Blog Directory CineVerse: Devil in the DNA

Devil in the DNA

Saturday, October 31, 2020

Happy Halloween, CineVerse followers!

When your directorial debut has been described as the scariest film since The Exorcist, you know you’ve got a lot of hype to live up to. But Ari Aster’s Hereditary doesn’t have to meet or exceed that high threshold of expectation to be a modern horror masterpiece, which many believe it is. This week, our CineVerse crew held up this film to the microscope and formed the following conclusions (click here to listen to a recording of our group discussion).

In what ways did Hereditary surprise you, defy your preconceptions, or prove satisfying?

  • This is another contemporary example of a prestige horror film, with known and talented actors and higher production values, that doesn’t resort to the predictable or cliché. We aren’t inundated with jump scares, gratuitous violence, or cheap thrills.
    • UK film reviewer Matthew Norman wrote: “…at no moment was I terrified. But terror and horror are different beasts, and Hereditary is unforgettably horrifying.”
  • The performances are uniformly outstanding, particularly Tony Colette is a mother overwhelmed by grief and trauma, as well as Milly Shapiro as her offputting daughter Charlie, Alex Wolff playing stoner misanthrope Peter, and Ann Dowd portraying the utterly believable Joan.
  • The point of view in this film is primarily subjective, and viewers are not given any more information than Annie, Charlie, or Peter. We discover the horror and insidious plot manipulating them concurrently, as they do.
    • Director Ari Aster said in an interview: “Essentially, the film is about a long-lived possession ritual that is seen from the perspective of the sacrificial lambs. So yes, we know what they know. We learn what they learn, and Ike kind of wanted to make a conspiracy film without exposition…we’re with them in their ignorance.”
  • The film kicks off brilliantly by sharing the obituary for Annie’s recently deceased mother.

Themes built into Hereditary

  • The real horrors in life are trauma and grief that is often linked to loved ones and blood relatives.
  • Family demons can be literal, not just figurative.
  • Are we a product of our environment or our hereditary?
    • Here, a possible takeaway is that the apple doesn’t fall far from the tree. Charlie is artistic like her mother, and both she and Peter may be afflicted with some form of mental illness passed down from their mother’s side. Remember that Annie’s mother suffered from dissociative identity disorder (formerly called split personality disorder); her father, a psychotic depressive, starved himself to death; and her schizophrenic brother hanged himself. Recall, as well, that Annie admits to having attended a support group previously – possibly for the incident in which she doused her children in a flammable liquid and almost burned them to death during a sleepwalking incident. To her therapist husband Steve, Annie appears to be exhibiting perhaps obsessive-compulsive behaviors, bipolar disorder, and hallucinatory visions.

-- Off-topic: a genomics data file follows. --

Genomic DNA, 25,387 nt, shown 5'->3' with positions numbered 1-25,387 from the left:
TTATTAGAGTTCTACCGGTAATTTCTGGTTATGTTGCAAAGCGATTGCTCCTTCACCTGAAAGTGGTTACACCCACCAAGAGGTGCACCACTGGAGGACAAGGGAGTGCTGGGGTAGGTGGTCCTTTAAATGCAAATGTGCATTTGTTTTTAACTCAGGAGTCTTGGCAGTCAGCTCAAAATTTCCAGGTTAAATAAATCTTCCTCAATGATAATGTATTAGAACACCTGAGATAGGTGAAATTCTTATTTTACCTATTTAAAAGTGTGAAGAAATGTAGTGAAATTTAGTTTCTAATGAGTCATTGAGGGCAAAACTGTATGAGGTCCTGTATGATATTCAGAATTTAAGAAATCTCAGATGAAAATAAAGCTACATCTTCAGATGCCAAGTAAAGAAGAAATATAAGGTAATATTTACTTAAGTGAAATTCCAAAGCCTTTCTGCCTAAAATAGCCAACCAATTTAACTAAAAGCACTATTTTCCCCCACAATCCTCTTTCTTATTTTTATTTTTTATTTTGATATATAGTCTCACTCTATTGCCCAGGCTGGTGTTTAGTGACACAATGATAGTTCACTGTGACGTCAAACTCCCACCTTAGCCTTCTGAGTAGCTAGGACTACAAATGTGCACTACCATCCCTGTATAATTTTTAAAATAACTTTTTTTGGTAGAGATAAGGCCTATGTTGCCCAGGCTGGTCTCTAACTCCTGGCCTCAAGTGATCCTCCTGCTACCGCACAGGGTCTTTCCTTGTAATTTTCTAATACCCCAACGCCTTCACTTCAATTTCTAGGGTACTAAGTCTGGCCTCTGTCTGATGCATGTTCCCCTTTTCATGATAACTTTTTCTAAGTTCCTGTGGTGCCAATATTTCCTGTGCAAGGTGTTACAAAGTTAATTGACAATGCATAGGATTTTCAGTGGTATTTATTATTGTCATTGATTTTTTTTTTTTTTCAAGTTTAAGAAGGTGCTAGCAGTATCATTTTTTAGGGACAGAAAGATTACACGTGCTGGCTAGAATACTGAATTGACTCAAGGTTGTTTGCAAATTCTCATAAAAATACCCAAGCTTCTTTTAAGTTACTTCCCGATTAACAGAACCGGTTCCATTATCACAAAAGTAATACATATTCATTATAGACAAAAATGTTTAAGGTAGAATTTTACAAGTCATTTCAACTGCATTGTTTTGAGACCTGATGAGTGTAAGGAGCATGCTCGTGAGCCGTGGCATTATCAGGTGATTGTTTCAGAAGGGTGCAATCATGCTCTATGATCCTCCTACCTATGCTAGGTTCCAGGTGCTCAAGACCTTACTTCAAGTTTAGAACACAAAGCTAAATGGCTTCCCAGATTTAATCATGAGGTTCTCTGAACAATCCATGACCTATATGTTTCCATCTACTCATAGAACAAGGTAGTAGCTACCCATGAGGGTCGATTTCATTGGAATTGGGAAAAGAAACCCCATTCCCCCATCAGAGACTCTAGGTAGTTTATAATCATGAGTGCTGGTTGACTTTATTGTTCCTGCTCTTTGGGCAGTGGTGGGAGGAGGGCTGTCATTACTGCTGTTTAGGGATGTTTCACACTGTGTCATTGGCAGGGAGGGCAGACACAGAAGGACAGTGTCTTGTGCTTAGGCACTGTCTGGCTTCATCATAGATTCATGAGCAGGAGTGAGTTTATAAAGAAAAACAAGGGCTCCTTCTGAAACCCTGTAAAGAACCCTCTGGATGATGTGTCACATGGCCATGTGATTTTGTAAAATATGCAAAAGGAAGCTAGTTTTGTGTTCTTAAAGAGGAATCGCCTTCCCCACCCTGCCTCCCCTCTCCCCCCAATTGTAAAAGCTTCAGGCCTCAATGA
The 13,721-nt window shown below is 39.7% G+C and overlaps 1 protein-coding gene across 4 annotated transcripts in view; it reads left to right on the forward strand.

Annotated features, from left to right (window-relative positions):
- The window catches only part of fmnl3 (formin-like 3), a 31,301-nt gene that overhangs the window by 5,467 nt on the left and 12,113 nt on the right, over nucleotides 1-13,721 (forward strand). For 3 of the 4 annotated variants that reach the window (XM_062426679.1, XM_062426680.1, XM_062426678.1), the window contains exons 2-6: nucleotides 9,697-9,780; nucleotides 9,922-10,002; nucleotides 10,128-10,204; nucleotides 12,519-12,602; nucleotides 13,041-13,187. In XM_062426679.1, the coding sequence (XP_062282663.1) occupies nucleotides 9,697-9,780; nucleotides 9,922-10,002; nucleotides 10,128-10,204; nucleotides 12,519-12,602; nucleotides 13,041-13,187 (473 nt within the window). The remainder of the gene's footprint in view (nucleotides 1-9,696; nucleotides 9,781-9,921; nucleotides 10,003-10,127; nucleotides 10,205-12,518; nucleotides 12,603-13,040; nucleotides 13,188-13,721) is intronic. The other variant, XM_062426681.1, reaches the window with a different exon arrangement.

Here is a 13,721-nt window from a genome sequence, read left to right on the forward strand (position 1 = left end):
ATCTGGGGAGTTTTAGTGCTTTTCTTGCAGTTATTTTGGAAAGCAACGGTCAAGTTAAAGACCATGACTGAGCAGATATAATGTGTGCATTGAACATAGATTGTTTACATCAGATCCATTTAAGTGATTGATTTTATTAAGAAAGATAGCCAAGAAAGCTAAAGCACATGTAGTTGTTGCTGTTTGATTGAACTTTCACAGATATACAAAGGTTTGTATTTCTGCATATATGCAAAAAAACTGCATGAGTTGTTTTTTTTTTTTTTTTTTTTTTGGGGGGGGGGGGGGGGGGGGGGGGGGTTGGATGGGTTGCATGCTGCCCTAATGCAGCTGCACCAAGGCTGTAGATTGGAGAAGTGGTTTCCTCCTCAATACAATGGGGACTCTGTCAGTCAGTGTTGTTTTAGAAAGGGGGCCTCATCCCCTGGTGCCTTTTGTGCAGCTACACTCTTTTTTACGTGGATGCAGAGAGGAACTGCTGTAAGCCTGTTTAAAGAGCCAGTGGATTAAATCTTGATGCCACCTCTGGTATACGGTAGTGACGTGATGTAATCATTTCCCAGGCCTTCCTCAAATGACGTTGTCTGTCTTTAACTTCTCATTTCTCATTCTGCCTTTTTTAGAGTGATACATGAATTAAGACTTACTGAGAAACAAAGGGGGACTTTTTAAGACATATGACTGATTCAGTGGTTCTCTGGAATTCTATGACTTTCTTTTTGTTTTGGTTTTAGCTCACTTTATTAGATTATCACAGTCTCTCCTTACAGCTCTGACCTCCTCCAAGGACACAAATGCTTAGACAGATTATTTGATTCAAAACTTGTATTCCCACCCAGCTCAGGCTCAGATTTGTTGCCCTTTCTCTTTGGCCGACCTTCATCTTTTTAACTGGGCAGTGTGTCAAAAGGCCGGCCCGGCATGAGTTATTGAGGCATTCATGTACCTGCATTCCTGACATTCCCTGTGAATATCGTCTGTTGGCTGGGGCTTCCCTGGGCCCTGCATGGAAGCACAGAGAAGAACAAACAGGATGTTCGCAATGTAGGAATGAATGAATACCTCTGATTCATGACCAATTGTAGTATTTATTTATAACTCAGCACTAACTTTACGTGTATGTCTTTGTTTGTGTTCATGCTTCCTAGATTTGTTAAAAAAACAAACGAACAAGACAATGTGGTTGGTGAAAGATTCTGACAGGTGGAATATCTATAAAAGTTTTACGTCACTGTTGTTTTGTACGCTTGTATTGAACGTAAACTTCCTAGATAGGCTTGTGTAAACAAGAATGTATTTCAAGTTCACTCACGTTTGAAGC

• It’s possible to interpret what we’re seeing as visions inspired by mental illness. One reading of the film is that Annie, Charlie, and Peter all suffer from the same kind of psychological problems that cause them to see and experience things that aren’t really there except in their minds.
  • Do we have free will or is our life predetermined by fate or destiny?
    • If you take the film literally, there is a conspiracy afoot to manipulate this family to a cult’s evil ends, first instigated by Annie’s mother before she died. Her cult followers are playing the family like pawns in a game of chess.
    • Aster further said: “The (diorama miniatures) serve as something of a metaphor for the family’s situation. They ultimately have no agency, and they're revealed to be like dolls in the dollhouse, being manipulated by outside forces.”
    • “Hereditary asks if Annie – and her children – are predisposed to mental illness and doomed to experience repeated traumas, or if these tragedies are rooted in choice,” wrote blogger Britt Hayes.
    • Consider how Peter’s teacher is talking about the lessons of Sophocles, in which characters are oblivious to their lack of agency, serving as pawns to dark fate.
  • Voyeurism, and the feeling that we are secretly watching this family from a privileged and private viewpoint.
  • Decapitation, which can suggest perhaps that the headless person has no power or identity. Consider that three generations of women on Annie’s side: the grandmother, mother, and daughter, are all headless by the end of the film. A possible interpretation here is that females continue to be viewed as powerless in a culture or society that favors males and patriarchal dominance.

Other films this will remind you of

  • Rosemary’s Baby
  • Carrie
  • The Babadook
  • The Conjuring
  • The Killing of a Sacred Deer
  • Hour of the Wolf
  • Mother!
  • Possession
  • The Exorcist

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